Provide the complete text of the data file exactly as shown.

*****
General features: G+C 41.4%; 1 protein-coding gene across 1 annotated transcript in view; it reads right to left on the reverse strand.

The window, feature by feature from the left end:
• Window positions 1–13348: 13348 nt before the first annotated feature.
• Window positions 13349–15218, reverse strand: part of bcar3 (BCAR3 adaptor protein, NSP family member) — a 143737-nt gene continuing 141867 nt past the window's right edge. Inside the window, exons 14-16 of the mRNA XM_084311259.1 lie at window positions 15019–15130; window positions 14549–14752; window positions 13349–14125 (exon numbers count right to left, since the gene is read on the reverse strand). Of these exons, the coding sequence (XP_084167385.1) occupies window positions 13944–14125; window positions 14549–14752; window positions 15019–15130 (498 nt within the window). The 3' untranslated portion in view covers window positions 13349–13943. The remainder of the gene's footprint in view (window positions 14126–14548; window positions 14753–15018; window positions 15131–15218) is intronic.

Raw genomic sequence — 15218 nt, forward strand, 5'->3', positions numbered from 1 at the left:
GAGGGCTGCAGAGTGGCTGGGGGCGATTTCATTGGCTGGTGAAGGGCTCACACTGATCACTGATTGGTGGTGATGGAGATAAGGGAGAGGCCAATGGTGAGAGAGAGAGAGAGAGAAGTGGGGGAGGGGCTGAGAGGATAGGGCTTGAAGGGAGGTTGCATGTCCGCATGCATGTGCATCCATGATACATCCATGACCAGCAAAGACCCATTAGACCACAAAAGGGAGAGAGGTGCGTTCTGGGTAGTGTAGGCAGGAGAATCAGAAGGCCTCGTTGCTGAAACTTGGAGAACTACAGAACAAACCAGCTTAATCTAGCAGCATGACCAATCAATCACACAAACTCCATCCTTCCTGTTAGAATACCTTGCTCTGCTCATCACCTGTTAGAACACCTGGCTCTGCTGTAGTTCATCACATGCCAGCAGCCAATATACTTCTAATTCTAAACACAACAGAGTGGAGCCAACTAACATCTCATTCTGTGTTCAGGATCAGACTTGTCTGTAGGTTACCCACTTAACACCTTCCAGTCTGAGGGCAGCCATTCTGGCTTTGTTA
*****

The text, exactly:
General features: G+C 41.4%; 1 protein-coding gene across 1 annotated transcript in view; it reads right to left on the reverse strand.

The window, feature by feature from the left end:
• Window positions 1–13348: 13348 nt before the first annotated feature.
• Window positions 13349–15218, reverse strand: part of bcar3 (BCAR3 adaptor protein, NSP family member) — a 143737-nt gene continuing 141867 nt past the window's right edge. Inside the window, exons 14-16 of the mRNA XM_084311259.1 lie at window positions 15019–15130; window positions 14549–14752; window positions 13349–14125 (exon numbers count right to left, since the gene is read on the reverse strand). Of these exons, the coding sequence (XP_084167385.1) occupies window positions 13944–14125; window positions 14549–14752; window positions 15019–15130 (498 nt within the window). The 3' untranslated portion in view covers window positions 13349–13943. The remainder of the gene's footprint in view (window positions 14126–14548; window positions 14753–15018; window positions 15131–15218) is intronic.

Raw genomic sequence — 15218 nt, forward strand, 5'->3', positions numbered from 1 at the left:
GAGGGCTGCAGAGTGGCTGGGGGCGATTTCATTGGCTGGTGAAGGGCTCACACTGATCACTGATTGGTGGTGATGGAGATAAGGGAGAGGCCAATGGTGAGAGAGAGAGAGAGAGAAGTGGGGGAGGGGCTGAGAGGATAGGGCTTGAAGGGAGGTTGCATGTCCGCATGCATGTGCATCCATGATACATCCATGACCAGCAAAGACCCATTAGACCACAAAAGGGAGAGAGGTGCGTTCTGGGTAGTGTAGGCAGGAGAATCAGAAGGCCTCGTTGCTGAAACTTGGAGAACTACAGAACAAACCAGCTTAATCTAGCAGCATGACCAATCAATCACACAAACTCCATCCTTCCTGTTAGAATACCTTGCTCTGCTCATCACCTGTTAGAACACCTGGCTCTGCTGTAGTTCATCACATGCCAGCAGCCAATATACTTCTAATTCTAAACACAACAGAGTGGAGCCAACTAACATCTCATTCTGTGTTCAGGATCAGACTTGTCTGTAGGTTACCCACTTAACACCTTCCAGTCTGAGGGCAGCCATTCTGGCTTTGTTA